3. Causation of an Adverse Effect

  Plaintiff alleges two adverse effects resulting from defendant's request for plaintiff's medical records directly from her doctor: (1) the possibility that the medical information could have resulted in the revocation of her security clearance (Pl.'s Opp'n at 11; Pl.'s Reply at 10), and (2) the triggering of her anxiety attacks and trichotillomania because she feared that defendant was conspiring against her. (Thompson Aff. ¶ 3).

  Plaintiff essentially admits the absence of an adverse effect based on her first theory by misstating the law. Plaintiff states that "[n]o actual adverse determination is required under subsection (e)(2); only the possibility of such a determination." (Pl.'s Reply at 10 n. 11.) While she is correct that subsection (e)(2) requires information be collected directly from plaintiff if it "may result in adverse determinations," 5 U.S.C. § 552a(e)(2), in order to recover the monetary damages sought under subsection (g)(1)(D) the violation must actually "have an adverse effect on an individual." 5 U.S.C. § 552a(g)(1)(D). No evidence suggests that plaintiff actually lost her security clearance and the mere possibility of such a loss is not cognizable.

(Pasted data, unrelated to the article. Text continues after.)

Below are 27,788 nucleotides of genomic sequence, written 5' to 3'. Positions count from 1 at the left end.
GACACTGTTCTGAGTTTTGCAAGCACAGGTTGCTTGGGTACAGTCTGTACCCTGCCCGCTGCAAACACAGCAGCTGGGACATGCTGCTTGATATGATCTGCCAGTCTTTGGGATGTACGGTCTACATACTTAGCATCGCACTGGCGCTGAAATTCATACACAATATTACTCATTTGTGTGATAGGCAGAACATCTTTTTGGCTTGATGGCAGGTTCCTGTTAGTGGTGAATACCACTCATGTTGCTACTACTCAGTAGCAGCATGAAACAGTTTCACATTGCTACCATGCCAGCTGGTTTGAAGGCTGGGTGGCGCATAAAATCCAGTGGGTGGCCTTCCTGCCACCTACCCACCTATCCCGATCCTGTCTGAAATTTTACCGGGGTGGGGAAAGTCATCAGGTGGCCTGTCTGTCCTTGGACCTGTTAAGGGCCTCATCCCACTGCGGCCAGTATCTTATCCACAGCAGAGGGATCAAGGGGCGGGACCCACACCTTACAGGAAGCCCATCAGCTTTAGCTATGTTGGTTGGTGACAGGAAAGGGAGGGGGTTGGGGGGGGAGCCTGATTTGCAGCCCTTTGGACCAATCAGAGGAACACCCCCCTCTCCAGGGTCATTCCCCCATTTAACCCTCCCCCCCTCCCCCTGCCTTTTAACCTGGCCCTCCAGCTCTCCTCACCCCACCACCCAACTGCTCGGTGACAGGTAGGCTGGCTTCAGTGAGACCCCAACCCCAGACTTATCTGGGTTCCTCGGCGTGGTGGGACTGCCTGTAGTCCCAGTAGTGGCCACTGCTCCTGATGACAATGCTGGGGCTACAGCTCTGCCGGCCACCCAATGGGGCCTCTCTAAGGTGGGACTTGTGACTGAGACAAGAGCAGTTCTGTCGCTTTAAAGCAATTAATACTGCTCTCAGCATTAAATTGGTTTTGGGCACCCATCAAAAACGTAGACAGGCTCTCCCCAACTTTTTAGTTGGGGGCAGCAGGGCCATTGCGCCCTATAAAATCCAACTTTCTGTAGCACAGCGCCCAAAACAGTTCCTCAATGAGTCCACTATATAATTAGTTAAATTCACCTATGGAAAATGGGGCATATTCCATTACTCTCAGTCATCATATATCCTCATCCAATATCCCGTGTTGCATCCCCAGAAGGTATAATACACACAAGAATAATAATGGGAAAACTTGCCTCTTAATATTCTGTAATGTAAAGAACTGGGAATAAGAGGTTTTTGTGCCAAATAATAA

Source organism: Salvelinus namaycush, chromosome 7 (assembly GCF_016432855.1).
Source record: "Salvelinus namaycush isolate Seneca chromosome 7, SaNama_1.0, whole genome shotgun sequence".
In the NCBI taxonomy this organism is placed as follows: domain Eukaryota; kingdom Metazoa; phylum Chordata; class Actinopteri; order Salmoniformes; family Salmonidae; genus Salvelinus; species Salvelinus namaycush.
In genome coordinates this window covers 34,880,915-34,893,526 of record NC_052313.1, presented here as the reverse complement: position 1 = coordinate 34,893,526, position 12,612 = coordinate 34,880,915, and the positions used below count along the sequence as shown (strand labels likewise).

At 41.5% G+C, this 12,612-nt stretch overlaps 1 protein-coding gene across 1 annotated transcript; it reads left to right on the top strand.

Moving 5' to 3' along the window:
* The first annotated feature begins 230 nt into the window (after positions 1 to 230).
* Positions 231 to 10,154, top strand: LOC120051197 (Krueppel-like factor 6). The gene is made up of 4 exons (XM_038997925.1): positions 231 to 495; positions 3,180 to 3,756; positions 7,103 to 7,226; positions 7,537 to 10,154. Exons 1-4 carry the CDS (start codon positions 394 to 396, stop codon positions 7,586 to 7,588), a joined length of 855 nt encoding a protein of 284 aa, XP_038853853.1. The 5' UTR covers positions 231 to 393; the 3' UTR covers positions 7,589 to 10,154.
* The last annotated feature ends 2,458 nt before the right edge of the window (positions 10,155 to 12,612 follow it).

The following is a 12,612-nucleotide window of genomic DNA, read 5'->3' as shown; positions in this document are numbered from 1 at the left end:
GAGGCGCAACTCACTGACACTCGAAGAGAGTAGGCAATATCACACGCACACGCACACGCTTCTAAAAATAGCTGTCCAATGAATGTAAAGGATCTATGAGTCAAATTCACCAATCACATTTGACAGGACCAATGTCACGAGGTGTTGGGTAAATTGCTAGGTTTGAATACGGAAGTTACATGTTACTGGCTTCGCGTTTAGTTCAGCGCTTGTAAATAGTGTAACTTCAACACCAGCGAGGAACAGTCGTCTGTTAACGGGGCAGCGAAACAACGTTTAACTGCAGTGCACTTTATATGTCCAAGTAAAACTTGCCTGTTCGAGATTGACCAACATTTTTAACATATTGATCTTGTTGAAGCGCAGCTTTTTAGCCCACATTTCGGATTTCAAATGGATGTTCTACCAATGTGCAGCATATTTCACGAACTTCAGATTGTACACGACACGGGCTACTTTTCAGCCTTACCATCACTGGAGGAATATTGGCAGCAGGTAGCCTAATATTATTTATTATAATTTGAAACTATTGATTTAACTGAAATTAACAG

Plaintiff's argument that the alleged violation caused her anxiety disorders also lacks support. The Privacy Act does not protect plaintiff from all work-related emotional trauma. Rather, plaintiff must prove a connection between the alleged violation and her emotional distress. For example, in Albright the plaintiffs asserted that their employer's alleged Privacy Act violation — videotaping a proceeding in which managers informed the employees of their decision to restrict the employees' prospects for promotions and pay increases — gave rise to the plaintiffs' emotional distress and humiliation. 732 F.2d at 187. The D.C. Circuit rejected this claim because "there was little indication" that the plaintiffs' emotional trauma was due to the videotaping rather than the adverse employment decision. Id. Similarly, in Orekoya v. Mooney, 330 F.3d 1 (1st Cir. 2003), the court declined to find that the alleged violation caused the plaintiff's emotional distress where the plaintiff had also been accused of rape, suspended from his job, and then laid off. Id. at 9. As in Albright and Orekoya, plaintiff's many other problems at work are a "potential, and more probable, cause of the claimed injuries." Albright, 732 F.2d at 188. Plaintiff's psychiatrist attributes her emotional problems to "her fear and prolonged anguish over what she regards as the government's betrayal of her safety and her belief that the State Department treated her with deliberate cruelty in a malevolent planned assault during a period when her health, if not survival, was very much at stake." (Crowley Report at 4.) He cites "the stressful investigation . . . directly following her release from the hospital" and the "displace[ment] from her position and career" as key factors. (Id.) He does not mention plaintiff's discovery of the request for medical records, an incident that occurred five months after the triggers he cites.*fn14